First National Pictures
South side of the 6500 block of Hollywood Boulevard
Lewis Stone was a Hollywood figure for more than 35 years, appearing in hundreds of screen and stage roles. He was best known for his portrayal of Judge Hardy in the "Andy Hardy" film series, which starred Mickey Rooney.
A trouper to the last, the actor was preparing to accept a role in “Sabrina,” starring Audrey Hepburn and Humphrey Bogart, when he died in 1953.
One of the most beloved members of the Hollywood community, Stone was especially kind to film beginners. His years of voice training and stage work before the days of talkies enabled him to give sound advice to many an aspiring screen actor.
A native of Worcester, Mass., he decided to make the stage his career after completing his college education. He had made considerable headway in the theater when the Spanish American War called him.
He served as a commissioned officer in that war. At its close he returned to Broadway with a role in "Sidetracked." His portrayal made him a star and a matinee idol within a matter of months.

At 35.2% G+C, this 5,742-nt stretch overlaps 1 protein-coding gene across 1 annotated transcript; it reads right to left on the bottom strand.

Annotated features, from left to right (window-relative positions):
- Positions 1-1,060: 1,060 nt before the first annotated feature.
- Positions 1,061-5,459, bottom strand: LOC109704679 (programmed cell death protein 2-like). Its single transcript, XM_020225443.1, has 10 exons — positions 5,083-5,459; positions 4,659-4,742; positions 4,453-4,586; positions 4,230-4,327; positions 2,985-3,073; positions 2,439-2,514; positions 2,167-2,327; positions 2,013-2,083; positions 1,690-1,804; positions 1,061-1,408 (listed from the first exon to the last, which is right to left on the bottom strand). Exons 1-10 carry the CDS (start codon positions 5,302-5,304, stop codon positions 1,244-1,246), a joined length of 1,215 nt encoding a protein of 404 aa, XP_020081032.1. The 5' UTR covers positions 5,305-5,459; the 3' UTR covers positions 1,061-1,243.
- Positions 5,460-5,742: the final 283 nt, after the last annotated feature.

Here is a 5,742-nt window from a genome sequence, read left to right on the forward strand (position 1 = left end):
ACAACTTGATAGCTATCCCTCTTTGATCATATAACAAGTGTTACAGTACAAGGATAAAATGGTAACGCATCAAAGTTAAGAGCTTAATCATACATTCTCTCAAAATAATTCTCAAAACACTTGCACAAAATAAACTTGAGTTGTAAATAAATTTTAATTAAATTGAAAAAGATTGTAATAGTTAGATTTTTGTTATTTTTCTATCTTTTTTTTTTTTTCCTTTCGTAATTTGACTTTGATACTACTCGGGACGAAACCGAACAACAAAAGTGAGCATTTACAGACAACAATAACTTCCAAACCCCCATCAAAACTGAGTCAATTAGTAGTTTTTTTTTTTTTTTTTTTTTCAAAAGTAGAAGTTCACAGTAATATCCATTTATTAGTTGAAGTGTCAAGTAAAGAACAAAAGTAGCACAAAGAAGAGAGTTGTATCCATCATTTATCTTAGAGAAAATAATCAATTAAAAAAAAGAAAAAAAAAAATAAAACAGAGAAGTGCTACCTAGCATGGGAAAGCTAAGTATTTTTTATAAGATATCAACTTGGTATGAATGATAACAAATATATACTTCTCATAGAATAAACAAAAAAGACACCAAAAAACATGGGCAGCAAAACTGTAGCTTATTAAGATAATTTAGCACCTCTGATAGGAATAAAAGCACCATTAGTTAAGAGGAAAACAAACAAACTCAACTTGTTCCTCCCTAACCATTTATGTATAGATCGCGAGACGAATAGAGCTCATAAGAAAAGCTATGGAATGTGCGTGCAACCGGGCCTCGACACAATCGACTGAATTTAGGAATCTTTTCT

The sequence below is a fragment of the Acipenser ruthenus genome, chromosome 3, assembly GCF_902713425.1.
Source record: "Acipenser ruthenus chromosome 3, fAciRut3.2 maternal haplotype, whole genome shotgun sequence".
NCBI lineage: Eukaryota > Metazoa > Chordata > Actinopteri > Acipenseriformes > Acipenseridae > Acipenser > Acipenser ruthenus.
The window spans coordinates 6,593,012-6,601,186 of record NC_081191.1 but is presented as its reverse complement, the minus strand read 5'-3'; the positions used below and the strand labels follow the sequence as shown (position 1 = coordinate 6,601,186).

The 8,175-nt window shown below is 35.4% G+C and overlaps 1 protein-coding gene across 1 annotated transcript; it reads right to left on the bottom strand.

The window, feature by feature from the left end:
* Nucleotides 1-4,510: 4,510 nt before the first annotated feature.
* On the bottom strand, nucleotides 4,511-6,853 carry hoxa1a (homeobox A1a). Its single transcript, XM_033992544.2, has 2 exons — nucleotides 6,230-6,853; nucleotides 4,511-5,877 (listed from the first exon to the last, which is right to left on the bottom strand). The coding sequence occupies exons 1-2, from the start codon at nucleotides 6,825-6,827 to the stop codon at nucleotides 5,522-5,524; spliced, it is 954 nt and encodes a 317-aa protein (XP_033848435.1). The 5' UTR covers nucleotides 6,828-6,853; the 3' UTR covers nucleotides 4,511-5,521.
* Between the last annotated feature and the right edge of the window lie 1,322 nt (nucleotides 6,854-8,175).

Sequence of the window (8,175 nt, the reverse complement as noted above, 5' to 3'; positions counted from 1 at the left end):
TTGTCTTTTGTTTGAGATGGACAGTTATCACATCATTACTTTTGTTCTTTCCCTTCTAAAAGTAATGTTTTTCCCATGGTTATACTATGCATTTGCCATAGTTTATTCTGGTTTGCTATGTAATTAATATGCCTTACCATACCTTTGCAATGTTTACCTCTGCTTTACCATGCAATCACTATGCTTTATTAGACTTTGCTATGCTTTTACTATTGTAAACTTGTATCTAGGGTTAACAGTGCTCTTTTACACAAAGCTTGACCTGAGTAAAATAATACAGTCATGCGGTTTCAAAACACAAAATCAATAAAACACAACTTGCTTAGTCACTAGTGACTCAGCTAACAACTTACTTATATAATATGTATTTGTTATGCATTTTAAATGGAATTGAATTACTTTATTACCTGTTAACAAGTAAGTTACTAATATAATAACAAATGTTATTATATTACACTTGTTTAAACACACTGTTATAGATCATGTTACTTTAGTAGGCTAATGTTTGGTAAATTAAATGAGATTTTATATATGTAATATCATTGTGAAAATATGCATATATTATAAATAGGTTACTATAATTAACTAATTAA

Subsequent plays such as "The Girl of the Golden West" and "The Bird of Paradise," favorites of their day, gave him the opportunity to build a lasting foundation as a craftsman.
One of the first actors from the legitimate stage to see the possibilities in movies, he made his first screen appearance in 1915 in "Honor's Altar," directed by Thomas Ince.
Stone's popularity soared immediately in the new medium and he speedily won roles in other pictures. Among early credits were "Scaramouche," "The Girl from Montmartre" and "The Private Life of Helen of Troy."
It was after the advent of the talkies, however, that he reached his greatest popularity as a household name. In the "Andy Hardy" series, Stone became almost better known as Judge Hardy than as Lewis Stone.
He spent most of his years as a screen star with Metro-Goldwyn-Mayer studios, where his credits included "Stars in My Crown" and "Angels in the Outfield."
A strict disciplinarian, he was moderate in all activities and believed in the value of physical exercise. In his younger days he was an excellent rider and an able boxer and fencer. As a result of his fitness and strength, he appeared taller than his 5 feet 10 inches.
Stone was married three times and had two daughters, Virginia and Barbara. His first wife, Margaret Langham, died. In 1920 he married Florence Pryor, known on the stage as Florence Oakley, from whom he was divorced in 1939. At the time of his death, he was married to Hazel Elizabeth Wolf.
Points of interest
|1928||Best Actor||The Patriot||Nomination|